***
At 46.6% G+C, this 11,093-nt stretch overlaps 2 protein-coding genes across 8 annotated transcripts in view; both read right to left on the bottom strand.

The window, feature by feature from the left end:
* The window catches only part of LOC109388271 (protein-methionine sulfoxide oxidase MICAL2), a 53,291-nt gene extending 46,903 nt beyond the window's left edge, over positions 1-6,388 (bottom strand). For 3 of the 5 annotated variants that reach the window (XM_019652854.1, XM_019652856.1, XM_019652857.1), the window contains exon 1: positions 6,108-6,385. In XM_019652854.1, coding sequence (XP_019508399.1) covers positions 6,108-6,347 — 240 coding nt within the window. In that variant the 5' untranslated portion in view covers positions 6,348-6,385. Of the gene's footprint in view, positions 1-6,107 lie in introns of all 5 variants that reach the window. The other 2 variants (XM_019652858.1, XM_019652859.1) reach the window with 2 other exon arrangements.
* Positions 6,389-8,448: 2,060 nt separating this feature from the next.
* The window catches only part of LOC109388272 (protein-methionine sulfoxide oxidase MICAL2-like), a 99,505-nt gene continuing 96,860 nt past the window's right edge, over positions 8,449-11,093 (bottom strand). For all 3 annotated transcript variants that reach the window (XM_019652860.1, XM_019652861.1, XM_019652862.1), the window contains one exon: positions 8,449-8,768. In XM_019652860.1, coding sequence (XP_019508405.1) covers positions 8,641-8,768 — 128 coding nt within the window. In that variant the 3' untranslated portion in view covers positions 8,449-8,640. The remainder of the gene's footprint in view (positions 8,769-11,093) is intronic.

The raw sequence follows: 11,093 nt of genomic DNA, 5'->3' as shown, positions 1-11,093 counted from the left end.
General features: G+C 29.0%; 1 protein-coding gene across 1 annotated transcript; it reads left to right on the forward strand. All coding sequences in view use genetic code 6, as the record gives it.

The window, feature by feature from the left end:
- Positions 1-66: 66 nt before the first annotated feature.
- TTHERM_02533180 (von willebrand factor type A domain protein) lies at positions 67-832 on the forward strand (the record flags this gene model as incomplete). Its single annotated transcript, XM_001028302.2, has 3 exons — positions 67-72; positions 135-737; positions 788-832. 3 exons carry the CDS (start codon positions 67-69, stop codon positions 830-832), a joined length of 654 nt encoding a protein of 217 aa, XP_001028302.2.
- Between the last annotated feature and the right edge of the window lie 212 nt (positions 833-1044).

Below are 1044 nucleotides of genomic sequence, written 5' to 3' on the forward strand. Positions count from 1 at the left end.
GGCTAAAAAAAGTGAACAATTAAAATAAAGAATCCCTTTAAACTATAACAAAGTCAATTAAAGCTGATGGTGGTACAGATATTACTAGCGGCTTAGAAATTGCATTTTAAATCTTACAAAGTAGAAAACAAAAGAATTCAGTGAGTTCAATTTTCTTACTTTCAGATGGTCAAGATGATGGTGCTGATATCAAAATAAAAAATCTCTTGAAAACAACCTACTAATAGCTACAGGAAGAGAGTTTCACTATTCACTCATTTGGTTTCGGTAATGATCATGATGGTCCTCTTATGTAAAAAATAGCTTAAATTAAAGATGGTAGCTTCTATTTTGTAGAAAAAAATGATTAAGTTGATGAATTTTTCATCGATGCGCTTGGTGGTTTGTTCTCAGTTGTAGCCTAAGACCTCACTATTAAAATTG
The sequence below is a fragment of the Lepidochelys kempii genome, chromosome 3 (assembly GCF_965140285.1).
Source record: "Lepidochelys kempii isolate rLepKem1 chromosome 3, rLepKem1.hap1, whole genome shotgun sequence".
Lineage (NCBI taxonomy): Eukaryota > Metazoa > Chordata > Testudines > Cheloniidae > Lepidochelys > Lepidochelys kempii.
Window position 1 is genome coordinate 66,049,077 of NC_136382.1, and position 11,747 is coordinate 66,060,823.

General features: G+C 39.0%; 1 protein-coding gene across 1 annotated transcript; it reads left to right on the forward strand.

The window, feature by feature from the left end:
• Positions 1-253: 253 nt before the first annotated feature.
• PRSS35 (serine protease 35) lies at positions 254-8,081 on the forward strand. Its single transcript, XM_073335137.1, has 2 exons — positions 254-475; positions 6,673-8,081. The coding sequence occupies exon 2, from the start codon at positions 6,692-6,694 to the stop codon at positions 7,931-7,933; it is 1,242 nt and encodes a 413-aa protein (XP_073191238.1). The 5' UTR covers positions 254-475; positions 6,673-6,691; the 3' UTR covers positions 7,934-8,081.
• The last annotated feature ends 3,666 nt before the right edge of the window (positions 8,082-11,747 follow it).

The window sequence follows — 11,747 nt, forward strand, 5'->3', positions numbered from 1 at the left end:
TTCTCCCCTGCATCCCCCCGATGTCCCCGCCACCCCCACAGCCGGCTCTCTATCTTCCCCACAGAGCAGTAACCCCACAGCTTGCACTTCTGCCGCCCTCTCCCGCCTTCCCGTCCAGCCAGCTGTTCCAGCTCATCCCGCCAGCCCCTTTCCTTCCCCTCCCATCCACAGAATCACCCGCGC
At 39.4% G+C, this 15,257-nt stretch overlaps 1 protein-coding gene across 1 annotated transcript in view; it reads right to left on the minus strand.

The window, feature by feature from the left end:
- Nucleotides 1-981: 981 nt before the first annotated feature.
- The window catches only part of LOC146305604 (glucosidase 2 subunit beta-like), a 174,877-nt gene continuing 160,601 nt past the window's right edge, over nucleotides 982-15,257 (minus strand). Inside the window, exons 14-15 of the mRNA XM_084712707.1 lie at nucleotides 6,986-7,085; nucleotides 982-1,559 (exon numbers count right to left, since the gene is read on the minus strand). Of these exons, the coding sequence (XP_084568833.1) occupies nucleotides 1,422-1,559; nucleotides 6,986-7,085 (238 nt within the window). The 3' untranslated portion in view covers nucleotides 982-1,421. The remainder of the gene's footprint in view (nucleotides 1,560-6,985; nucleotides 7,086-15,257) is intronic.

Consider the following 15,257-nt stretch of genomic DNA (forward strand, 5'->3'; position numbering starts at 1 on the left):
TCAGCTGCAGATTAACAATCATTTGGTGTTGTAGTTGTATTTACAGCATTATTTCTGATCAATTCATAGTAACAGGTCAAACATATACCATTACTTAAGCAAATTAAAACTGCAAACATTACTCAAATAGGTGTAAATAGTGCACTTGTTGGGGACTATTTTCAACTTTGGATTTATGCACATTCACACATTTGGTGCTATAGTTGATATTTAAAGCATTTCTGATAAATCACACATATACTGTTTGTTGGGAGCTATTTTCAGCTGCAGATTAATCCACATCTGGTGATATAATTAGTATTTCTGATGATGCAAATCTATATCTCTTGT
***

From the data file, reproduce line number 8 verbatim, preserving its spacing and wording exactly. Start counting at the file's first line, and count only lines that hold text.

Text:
The window, feature by feature from the left end: